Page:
Reviews

Reviews

Chungking Express

Chungking Express

Chong qing sen lin

Wong Kar-wai

Hong Kong, 1994

Credits

Review by Rumsey Taylor

Posted on 21 January 2005

Source Miramax DVD

Related articles

Reviews: As Tears Go By

Reviews: Days of Being Wild

Reviews: Fallen Angels

Reviews: Happy Together

Reviews: 2046

Chungking Express’ frantic opening minutes resemble a collection of sequential still images photographed with a slow shutter. The action is indistinct, but seems urgent: we can hear running footsteps, and they occasionally synchronize with feet on the screen. The scene approximates a chase between a policeman and thief, told in broad flourishes of color and sparse glimpses of a recognizable human feature. Orientation is the price of Chungking Express’ many visual tactics (there is also ample jump cutting; the film bears a debt to Godardian cinematography), but often the story is not as involved as the manner in which it is told.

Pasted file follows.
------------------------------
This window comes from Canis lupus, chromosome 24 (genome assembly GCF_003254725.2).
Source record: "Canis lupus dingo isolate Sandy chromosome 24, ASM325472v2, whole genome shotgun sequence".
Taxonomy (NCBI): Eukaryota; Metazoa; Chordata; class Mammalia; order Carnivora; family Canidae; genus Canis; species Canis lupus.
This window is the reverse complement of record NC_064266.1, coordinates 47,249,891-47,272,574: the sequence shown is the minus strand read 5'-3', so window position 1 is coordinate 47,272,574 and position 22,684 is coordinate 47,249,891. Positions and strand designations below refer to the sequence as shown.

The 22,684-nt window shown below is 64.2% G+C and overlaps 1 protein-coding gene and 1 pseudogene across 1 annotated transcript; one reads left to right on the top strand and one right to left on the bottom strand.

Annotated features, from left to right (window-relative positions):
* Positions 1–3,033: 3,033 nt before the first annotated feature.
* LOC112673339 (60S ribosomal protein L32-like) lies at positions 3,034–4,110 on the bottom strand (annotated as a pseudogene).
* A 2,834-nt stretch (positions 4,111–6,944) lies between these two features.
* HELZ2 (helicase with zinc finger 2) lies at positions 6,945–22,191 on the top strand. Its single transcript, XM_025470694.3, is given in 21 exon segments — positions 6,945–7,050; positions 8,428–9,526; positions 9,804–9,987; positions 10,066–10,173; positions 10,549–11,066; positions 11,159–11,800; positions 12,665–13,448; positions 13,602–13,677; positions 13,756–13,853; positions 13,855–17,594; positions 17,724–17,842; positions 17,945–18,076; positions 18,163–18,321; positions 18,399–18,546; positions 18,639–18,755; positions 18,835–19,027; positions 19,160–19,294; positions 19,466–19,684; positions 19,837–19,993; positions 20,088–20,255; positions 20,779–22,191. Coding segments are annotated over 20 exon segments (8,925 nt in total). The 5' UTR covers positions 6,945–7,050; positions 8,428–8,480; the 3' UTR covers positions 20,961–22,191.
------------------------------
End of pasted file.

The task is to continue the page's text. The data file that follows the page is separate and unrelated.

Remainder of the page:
The film is ostensibly about a pair of mildly romantic interludes. In the first, a superstitious policeman bumps into a woman with sunglasses, bright red lips, and a teased blonde wig: “57 hours later,” he states in voiceover, “I fell in love with this woman.” Prior to their encounter (which the viewer anticipates) he eats cans of pineapples, each with the same expiration date. The gesture intends to sustain—or preserve—the chance of him and his ex-girlfriend rekindling. Such desire is exhibited in vicarious instances in film, but in few, surely, as original as in cans of pineapples.

In its second half the film shifts entirely, now predisposed with a precarious diner clerk, who is obsessed with “California Dreamin,” and the crush she inherits for a frequent customer. This scenario provides another of the film’s many unusually romantic gestures: she steals a key to his apartment. She goes through his CDs and clothes, and then devotes entire afternoons to making it over.

Neither of these relationships becomes intimate, but each evolves sporadically. Likewise does the film, which, although decidedly meandering and somewhat inconclusive, is also completely unpredictable.

We don’t do comments anymore, but you may contact us here or find us on Twitter or Facebook.